Two months shy of turning 40, the MIT astronomer Sara Seager decided to throw herself a highly unconventional birthday party. She rented a wood-paneled auditorium in the university’s Media Lab. She invited a few dozen colleagues, including an influential former astronaut and the director of the Space Telescope Science Institute. In lieu of presents, she asked 14 of her guests to respond to a challenge: help her plot a winning strategy to find another Earth, and do it within her lifetime.
“Hundreds or thousands of years from now, when people look back at our generation, they will remember us for being the first people who found the Earth-like worlds,” Seager began. She paced tightly, dressed all in black except for a long red-and-pink scarf, and spoke in her distinctive staccato voice into a hand-held microphone. “I’ve convened all of you here because we want to make an impact and we want to make that happen. We are on the verge of being those people, not individually but collectively.”
Think about this for a moment. Forget all the exoplanets we’ve found already – think of the implications of finding an Earth-size planet in another system, one in the habitable zone that shows spectral lines for water vapor and, say, chlorophyll in it’s atmosphere. Thing of what happens if we see spectra implying something is burning hydrocarbons in that atmosphere.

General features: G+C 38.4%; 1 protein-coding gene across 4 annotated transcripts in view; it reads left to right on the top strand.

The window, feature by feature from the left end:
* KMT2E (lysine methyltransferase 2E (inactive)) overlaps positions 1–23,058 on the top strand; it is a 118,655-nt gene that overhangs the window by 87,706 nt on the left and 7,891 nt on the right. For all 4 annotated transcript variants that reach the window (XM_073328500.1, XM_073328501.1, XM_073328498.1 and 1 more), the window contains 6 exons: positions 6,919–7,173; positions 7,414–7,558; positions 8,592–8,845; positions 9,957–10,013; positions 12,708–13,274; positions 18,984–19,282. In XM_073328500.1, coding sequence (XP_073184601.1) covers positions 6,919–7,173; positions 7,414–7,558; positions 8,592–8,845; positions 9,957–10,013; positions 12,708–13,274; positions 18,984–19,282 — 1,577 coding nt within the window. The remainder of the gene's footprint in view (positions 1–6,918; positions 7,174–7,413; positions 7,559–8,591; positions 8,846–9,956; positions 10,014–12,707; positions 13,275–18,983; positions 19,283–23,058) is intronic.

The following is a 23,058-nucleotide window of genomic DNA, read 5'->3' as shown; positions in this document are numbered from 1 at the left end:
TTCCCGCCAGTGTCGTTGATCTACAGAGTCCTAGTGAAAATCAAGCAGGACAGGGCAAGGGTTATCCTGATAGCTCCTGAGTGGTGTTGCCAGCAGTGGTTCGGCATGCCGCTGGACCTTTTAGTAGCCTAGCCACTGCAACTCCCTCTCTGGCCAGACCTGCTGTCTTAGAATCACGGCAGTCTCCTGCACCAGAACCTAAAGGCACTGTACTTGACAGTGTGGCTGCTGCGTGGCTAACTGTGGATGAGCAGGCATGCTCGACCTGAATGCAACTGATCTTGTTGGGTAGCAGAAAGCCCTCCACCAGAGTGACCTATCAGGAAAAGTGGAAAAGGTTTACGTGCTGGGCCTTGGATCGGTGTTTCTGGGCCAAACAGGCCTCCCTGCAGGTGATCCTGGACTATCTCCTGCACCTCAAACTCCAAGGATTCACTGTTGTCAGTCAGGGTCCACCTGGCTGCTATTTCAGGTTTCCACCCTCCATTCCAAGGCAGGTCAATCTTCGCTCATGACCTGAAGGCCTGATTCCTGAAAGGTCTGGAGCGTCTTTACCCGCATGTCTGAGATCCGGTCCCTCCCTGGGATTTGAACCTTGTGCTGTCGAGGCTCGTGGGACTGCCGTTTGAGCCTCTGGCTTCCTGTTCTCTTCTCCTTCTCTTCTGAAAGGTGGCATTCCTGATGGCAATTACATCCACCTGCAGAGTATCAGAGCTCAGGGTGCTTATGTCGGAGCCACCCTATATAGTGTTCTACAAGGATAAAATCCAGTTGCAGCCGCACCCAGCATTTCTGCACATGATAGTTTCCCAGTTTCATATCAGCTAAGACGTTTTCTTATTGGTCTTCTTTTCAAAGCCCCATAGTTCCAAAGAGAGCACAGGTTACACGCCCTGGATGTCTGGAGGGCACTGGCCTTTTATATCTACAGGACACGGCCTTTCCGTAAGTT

In fact, forget intelligent life. Imagine an exoplanet with evidence of any life at all. Think of the impact that will have on the world’s religious communities. Think of what it will mean to our perception of ourselves, knowing that in the broadest sense, we are not alone.
Isaac Asimov brilliantly titled one of his Empire novels The Stars, Like Dust. it will be amazing to find living beings on one of these otehr dust motes.